Bush has repeatedly rejected the idea of a quick U.S. withdrawal from Iraq and said he wants to keep U.S. forces there until Iraq is able to govern and defend itself without being a haven for terrorists.
    ‘‘It seems to me that the United States is going to have to have some kind of presence in Iraq for a long time ... but it could be with a dramatically smaller number of U.S. forces than are there today,’’ Gates said.
    Meanwhile, Bush had an in-person preview of a prestigious blue-ribbon panel’s recommendations for a new way forward in Iraq. Talking to reporters, Snow said that commission co-chairman James A. Baker III merely gave a glancing briefing.
    Gates, who served on the commission until his nomination was announced by Bush on Nov. 8, said he did not know what the panel would recommend.
    ‘‘It’s my impression that frankly there are no new ideas on Iraq,’’ he said.
    Gates said at one point that ‘‘long-term stability in Iraq will be influenced by Syria and Iran and said the U.S. government should ‘‘look at ways to bring them to be constructive. How we do that, I don’t have any specific ideas at this point.’’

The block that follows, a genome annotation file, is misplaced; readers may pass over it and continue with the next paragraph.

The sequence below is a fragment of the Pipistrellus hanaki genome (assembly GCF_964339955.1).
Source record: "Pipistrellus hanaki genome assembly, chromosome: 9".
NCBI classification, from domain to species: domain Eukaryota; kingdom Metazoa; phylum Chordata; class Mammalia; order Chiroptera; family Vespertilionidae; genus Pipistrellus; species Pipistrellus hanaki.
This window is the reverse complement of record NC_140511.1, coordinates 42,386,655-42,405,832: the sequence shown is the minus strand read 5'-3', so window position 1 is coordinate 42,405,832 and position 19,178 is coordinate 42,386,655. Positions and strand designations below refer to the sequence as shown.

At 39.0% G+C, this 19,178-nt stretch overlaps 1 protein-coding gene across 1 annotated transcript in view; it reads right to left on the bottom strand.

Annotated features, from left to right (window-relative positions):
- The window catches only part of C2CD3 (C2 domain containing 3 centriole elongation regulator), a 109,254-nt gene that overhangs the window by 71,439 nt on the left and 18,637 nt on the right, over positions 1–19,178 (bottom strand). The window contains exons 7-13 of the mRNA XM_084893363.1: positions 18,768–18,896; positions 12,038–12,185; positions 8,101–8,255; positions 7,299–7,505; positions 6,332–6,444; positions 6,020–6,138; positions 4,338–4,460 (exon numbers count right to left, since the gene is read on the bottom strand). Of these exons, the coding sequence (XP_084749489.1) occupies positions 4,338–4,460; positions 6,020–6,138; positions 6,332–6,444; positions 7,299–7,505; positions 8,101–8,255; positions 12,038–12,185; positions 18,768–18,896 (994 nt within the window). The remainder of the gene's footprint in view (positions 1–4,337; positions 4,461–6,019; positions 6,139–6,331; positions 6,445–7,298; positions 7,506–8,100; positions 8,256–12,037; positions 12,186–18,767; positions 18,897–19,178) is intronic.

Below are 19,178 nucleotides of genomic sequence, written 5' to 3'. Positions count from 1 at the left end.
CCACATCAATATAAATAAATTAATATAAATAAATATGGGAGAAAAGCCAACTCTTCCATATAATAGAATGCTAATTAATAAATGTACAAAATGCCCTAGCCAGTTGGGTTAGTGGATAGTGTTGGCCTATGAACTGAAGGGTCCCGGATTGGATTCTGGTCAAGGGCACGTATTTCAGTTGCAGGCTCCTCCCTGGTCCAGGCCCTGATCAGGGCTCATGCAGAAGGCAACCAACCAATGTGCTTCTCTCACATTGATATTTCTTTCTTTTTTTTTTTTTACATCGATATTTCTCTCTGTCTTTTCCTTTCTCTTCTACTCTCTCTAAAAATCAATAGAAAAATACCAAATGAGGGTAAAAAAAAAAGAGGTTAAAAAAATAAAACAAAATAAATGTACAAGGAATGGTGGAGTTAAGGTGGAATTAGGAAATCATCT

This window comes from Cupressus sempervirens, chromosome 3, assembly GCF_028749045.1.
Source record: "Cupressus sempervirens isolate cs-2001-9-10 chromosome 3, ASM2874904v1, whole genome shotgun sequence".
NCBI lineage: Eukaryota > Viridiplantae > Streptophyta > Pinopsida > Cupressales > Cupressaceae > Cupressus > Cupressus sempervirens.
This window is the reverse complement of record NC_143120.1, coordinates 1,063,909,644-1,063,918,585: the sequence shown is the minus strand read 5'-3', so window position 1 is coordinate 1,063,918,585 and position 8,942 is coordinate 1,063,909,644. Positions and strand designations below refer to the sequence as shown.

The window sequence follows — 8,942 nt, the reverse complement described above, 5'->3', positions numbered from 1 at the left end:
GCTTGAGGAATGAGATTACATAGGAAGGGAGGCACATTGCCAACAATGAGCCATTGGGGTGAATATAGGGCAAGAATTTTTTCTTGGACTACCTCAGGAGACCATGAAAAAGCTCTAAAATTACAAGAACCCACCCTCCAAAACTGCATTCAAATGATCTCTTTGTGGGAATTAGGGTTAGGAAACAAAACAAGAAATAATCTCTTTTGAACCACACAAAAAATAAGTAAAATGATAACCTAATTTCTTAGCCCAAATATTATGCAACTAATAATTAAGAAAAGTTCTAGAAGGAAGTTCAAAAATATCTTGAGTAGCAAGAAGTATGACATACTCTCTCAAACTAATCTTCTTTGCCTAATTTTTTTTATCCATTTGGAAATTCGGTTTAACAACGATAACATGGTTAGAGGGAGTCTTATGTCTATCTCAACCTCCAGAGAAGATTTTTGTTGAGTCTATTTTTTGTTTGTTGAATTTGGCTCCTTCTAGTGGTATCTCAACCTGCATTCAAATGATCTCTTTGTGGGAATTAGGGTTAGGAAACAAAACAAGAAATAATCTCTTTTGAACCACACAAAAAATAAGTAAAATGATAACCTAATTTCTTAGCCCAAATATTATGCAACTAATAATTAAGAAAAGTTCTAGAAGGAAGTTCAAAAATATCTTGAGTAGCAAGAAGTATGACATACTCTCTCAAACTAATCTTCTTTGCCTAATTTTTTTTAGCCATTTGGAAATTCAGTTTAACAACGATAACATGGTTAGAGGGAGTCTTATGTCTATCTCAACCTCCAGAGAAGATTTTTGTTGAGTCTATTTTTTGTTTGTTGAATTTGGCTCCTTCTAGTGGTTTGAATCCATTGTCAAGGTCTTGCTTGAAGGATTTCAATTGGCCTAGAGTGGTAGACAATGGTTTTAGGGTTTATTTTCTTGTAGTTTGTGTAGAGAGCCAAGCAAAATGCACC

Of al-Qaida leader Osama bin Laden, he said: ‘‘The way we’ll catch bin Laden eventually, in my view, is that just as in the case of Saddam Hussein, one of his people will turn him in.’’
    An issue that dogged Gates during his final years at the CIA — the Iran-Contra affair — arose at Tuesday’s hearing only after about four hours on other matters. Levin, who was among 31 senators who voted against Gates to become CIA chief in 1991, raised it.
    During his CIA confirmation hearing in 1991, Gates faced doubts that he had told all he knew about the 1986 affair, in which the Reagan administration secretly sold arms to Iran in hopes of freeing hostages in Lebanon, then used profits from the sales to help the Contra rebels in Nicaragua against congressional orders.
    Levin noted the doubts about the reliability of Gates’ memory on this issue, but he also said it was important to know that the independent counsel who investigated Iran-Contra is now supporting Gates’ nomination.
    ———
    Associated Press Writer Philip Elliott contributed to this report.